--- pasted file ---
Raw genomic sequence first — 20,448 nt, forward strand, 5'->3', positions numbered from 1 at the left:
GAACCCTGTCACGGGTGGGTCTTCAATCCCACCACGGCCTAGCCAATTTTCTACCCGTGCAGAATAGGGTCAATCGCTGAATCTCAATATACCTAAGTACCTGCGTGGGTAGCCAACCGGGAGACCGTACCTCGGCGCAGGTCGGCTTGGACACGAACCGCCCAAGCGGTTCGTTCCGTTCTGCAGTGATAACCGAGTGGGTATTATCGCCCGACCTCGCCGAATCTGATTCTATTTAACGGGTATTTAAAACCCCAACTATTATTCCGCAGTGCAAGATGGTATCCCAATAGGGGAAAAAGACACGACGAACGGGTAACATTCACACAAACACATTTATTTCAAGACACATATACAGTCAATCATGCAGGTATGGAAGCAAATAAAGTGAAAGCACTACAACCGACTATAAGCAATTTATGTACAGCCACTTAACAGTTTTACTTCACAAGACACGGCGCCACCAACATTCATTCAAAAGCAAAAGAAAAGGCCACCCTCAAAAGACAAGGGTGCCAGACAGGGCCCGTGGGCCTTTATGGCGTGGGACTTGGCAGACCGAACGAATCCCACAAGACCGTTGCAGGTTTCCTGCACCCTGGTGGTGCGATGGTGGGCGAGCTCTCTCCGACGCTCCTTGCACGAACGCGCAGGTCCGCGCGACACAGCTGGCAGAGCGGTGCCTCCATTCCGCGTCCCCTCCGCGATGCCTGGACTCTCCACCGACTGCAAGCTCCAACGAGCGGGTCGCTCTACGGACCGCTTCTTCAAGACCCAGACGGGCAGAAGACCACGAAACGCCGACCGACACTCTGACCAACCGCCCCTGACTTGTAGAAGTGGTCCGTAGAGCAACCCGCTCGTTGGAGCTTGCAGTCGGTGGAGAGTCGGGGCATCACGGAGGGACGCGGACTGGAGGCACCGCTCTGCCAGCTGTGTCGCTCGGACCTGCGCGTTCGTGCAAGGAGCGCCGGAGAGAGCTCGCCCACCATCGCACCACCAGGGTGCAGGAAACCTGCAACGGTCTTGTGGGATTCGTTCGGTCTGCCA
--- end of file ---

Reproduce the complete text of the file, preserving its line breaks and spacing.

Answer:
Raw genomic sequence first — 20,448 nt, forward strand, 5'->3', positions numbered from 1 at the left:
GAACCCTGTCACGGGTGGGTCTTCAATCCCACCACGGCCTAGCCAATTTTCTACCCGTGCAGAATAGGGTCAATCGCTGAATCTCAATATACCTAAGTACCTGCGTGGGTAGCCAACCGGGAGACCGTACCTCGGCGCAGGTCGGCTTGGACACGAACCGCCCAAGCGGTTCGTTCCGTTCTGCAGTGATAACCGAGTGGGTATTATCGCCCGACCTCGCCGAATCTGATTCTATTTAACGGGTATTTAAAACCCCAACTATTATTCCGCAGTGCAAGATGGTATCCCAATAGGGGAAAAAGACACGACGAACGGGTAACATTCACACAAACACATTTATTTCAAGACACATATACAGTCAATCATGCAGGTATGGAAGCAAATAAAGTGAAAGCACTACAACCGACTATAAGCAATTTATGTACAGCCACTTAACAGTTTTACTTCACAAGACACGGCGCCACCAACATTCATTCAAAAGCAAAAGAAAAGGCCACCCTCAAAAGACAAGGGTGCCAGACAGGGCCCGTGGGCCTTTATGGCGTGGGACTTGGCAGACCGAACGAATCCCACAAGACCGTTGCAGGTTTCCTGCACCCTGGTGGTGCGATGGTGGGCGAGCTCTCTCCGACGCTCCTTGCACGAACGCGCAGGTCCGCGCGACACAGCTGGCAGAGCGGTGCCTCCATTCCGCGTCCCCTCCGCGATGCCTGGACTCTCCACCGACTGCAAGCTCCAACGAGCGGGTCGCTCTACGGACCGCTTCTTCAAGACCCAGACGGGCAGAAGACCACGAAACGCCGACCGACACTCTGACCAACCGCCCCTGACTTGTAGAAGTGGTCCGTAGAGCAACCCGCTCGTTGGAGCTTGCAGTCGGTGGAGAGTCGGGGCATCACGGAGGGACGCGGACTGGAGGCACCGCTCTGCCAGCTGTGTCGCTCGGACCTGCGCGTTCGTGCAAGGAGCGCCGGAGAGAGCTCGCCCACCATCGCACCACCAGGGTGCAGGAAACCTGCAACGGTCTTGTGGGATTCGTTCGGTCTGCCA